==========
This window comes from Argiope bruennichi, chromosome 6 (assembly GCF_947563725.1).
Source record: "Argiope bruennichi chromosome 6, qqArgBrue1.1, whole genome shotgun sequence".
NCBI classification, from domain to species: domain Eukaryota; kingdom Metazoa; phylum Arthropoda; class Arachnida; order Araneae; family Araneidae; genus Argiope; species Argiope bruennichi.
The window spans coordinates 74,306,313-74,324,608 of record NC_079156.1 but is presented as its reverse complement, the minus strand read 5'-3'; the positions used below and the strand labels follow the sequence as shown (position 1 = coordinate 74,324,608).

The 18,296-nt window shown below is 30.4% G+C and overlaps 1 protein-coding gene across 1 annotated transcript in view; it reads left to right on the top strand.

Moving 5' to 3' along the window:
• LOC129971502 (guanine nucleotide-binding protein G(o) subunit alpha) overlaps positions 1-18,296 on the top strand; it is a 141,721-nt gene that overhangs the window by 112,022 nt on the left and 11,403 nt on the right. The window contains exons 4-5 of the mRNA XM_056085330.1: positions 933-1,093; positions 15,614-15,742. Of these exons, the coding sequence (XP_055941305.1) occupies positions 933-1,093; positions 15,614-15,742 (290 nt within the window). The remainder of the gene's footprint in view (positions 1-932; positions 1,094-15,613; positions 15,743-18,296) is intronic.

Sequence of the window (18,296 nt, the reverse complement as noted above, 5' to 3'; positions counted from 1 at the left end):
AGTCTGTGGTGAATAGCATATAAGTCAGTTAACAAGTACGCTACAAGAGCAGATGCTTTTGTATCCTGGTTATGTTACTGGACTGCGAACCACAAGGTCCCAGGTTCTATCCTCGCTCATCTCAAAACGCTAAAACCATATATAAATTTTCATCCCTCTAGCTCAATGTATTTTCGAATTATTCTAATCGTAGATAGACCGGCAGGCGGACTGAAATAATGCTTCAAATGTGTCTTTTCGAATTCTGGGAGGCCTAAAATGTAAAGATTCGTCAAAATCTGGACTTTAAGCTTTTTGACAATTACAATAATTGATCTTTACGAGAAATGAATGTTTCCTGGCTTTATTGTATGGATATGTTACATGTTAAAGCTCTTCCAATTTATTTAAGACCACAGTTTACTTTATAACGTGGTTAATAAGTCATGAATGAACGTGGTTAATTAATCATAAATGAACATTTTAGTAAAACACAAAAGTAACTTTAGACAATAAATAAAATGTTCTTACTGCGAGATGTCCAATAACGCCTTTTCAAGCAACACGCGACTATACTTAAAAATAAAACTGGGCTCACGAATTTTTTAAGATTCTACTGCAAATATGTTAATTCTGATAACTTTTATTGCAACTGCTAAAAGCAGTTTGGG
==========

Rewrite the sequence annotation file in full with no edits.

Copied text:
This window comes from Argiope bruennichi, chromosome 6 (assembly GCF_947563725.1).
Source record: "Argiope bruennichi chromosome 6, qqArgBrue1.1, whole genome shotgun sequence".
NCBI classification, from domain to species: domain Eukaryota; kingdom Metazoa; phylum Arthropoda; class Arachnida; order Araneae; family Araneidae; genus Argiope; species Argiope bruennichi.
The window spans coordinates 74,306,313-74,324,608 of record NC_079156.1 but is presented as its reverse complement, the minus strand read 5'-3'; the positions used below and the strand labels follow the sequence as shown (position 1 = coordinate 74,324,608).

The 18,296-nt window shown below is 30.4% G+C and overlaps 1 protein-coding gene across 1 annotated transcript in view; it reads left to right on the top strand.

Moving 5' to 3' along the window:
• LOC129971502 (guanine nucleotide-binding protein G(o) subunit alpha) overlaps positions 1-18,296 on the top strand; it is a 141,721-nt gene that overhangs the window by 112,022 nt on the left and 11,403 nt on the right. The window contains exons 4-5 of the mRNA XM_056085330.1: positions 933-1,093; positions 15,614-15,742. Of these exons, the coding sequence (XP_055941305.1) occupies positions 933-1,093; positions 15,614-15,742 (290 nt within the window). The remainder of the gene's footprint in view (positions 1-932; positions 1,094-15,613; positions 15,743-18,296) is intronic.

Sequence of the window (18,296 nt, the reverse complement as noted above, 5' to 3'; positions counted from 1 at the left end):
AGTCTGTGGTGAATAGCATATAAGTCAGTTAACAAGTACGCTACAAGAGCAGATGCTTTTGTATCCTGGTTATGTTACTGGACTGCGAACCACAAGGTCCCAGGTTCTATCCTCGCTCATCTCAAAACGCTAAAACCATATATAAATTTTCATCCCTCTAGCTCAATGTATTTTCGAATTATTCTAATCGTAGATAGACCGGCAGGCGGACTGAAATAATGCTTCAAATGTGTCTTTTCGAATTCTGGGAGGCCTAAAATGTAAAGATTCGTCAAAATCTGGACTTTAAGCTTTTTGACAATTACAATAATTGATCTTTACGAGAAATGAATGTTTCCTGGCTTTATTGTATGGATATGTTACATGTTAAAGCTCTTCCAATTTATTTAAGACCACAGTTTACTTTATAACGTGGTTAATAAGTCATGAATGAACGTGGTTAATTAATCATAAATGAACATTTTAGTAAAACACAAAAGTAACTTTAGACAATAAATAAAATGTTCTTACTGCGAGATGTCCAATAACGCCTTTTCAAGCAACACGCGACTATACTTAAAAATAAAACTGGGCTCACGAATTTTTTAAGATTCTACTGCAAATATGTTAATTCTGATAACTTTTATTGCAACTGCTAAAAGCAGTTTGGG